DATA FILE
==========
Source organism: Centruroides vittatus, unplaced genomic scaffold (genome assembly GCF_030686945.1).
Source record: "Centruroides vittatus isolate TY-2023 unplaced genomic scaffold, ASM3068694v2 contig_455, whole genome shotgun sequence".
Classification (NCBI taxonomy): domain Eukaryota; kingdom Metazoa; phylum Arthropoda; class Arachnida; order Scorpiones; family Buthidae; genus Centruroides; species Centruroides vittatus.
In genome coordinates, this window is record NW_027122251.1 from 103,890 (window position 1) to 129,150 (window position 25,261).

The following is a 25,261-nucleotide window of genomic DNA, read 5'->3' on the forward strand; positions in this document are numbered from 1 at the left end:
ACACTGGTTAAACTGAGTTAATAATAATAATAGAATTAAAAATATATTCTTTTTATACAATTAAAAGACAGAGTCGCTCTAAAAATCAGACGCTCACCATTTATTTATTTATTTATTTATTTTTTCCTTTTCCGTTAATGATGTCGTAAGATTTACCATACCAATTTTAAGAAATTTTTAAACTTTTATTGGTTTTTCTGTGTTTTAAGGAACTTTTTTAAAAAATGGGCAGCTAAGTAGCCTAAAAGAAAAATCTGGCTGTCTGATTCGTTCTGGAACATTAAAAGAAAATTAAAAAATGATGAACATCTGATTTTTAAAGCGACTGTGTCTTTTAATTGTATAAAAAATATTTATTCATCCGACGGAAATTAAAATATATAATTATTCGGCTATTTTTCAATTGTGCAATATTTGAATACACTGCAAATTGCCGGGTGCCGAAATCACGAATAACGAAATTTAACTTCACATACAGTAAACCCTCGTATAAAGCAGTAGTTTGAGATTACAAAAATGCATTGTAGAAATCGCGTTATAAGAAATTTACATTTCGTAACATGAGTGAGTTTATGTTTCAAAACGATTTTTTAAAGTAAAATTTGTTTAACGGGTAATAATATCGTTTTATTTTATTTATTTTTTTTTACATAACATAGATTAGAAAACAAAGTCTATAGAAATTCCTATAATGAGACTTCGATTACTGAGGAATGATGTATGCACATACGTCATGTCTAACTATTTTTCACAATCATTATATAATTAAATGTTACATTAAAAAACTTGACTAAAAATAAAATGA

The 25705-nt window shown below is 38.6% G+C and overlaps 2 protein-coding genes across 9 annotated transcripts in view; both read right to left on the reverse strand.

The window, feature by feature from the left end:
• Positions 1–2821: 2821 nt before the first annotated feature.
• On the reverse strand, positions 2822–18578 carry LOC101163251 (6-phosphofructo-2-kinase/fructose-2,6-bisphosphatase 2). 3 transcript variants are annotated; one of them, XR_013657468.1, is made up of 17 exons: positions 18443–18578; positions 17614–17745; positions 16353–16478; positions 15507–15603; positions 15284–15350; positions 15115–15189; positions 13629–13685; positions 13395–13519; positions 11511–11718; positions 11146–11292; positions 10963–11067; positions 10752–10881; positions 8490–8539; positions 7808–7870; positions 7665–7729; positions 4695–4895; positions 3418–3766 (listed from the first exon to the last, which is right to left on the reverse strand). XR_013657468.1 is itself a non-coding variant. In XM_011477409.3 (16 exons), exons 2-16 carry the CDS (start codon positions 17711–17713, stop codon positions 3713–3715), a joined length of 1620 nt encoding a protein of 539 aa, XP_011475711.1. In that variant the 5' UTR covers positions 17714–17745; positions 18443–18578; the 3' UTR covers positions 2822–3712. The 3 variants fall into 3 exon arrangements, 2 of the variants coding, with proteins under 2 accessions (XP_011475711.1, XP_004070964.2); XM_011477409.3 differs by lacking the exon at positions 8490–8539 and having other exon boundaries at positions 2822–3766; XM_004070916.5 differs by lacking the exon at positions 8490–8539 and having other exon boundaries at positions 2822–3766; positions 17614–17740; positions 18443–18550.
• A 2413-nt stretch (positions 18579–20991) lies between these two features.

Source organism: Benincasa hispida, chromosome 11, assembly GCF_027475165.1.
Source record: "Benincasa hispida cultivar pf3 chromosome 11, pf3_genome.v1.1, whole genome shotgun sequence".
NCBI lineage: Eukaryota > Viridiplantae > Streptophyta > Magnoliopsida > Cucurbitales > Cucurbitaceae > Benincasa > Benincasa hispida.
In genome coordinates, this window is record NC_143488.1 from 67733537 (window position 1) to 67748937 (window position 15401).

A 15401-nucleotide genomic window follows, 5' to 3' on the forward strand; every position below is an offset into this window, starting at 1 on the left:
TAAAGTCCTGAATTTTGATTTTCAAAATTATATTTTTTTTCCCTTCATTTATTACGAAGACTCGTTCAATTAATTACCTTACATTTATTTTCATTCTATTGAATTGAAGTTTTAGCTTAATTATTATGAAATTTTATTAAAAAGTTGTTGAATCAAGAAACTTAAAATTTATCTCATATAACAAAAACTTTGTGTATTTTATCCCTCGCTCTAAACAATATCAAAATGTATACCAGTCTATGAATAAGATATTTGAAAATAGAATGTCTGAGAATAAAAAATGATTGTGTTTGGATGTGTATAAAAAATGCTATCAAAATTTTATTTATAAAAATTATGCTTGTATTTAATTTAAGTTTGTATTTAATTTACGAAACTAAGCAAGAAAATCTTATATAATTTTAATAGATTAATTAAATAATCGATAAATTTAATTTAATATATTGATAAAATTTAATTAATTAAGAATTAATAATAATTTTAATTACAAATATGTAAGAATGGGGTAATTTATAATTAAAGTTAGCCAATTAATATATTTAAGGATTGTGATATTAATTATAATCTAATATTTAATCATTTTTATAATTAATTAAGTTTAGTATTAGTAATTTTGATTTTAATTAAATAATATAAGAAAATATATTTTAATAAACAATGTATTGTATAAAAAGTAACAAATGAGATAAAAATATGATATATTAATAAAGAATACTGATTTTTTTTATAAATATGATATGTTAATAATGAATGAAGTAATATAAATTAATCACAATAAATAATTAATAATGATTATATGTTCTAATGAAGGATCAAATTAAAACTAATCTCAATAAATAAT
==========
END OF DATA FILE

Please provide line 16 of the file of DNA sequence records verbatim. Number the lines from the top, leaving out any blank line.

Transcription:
A 15401-nucleotide genomic window follows, 5' to 3' on the forward strand; every position below is an offset into this window, starting at 1 on the left: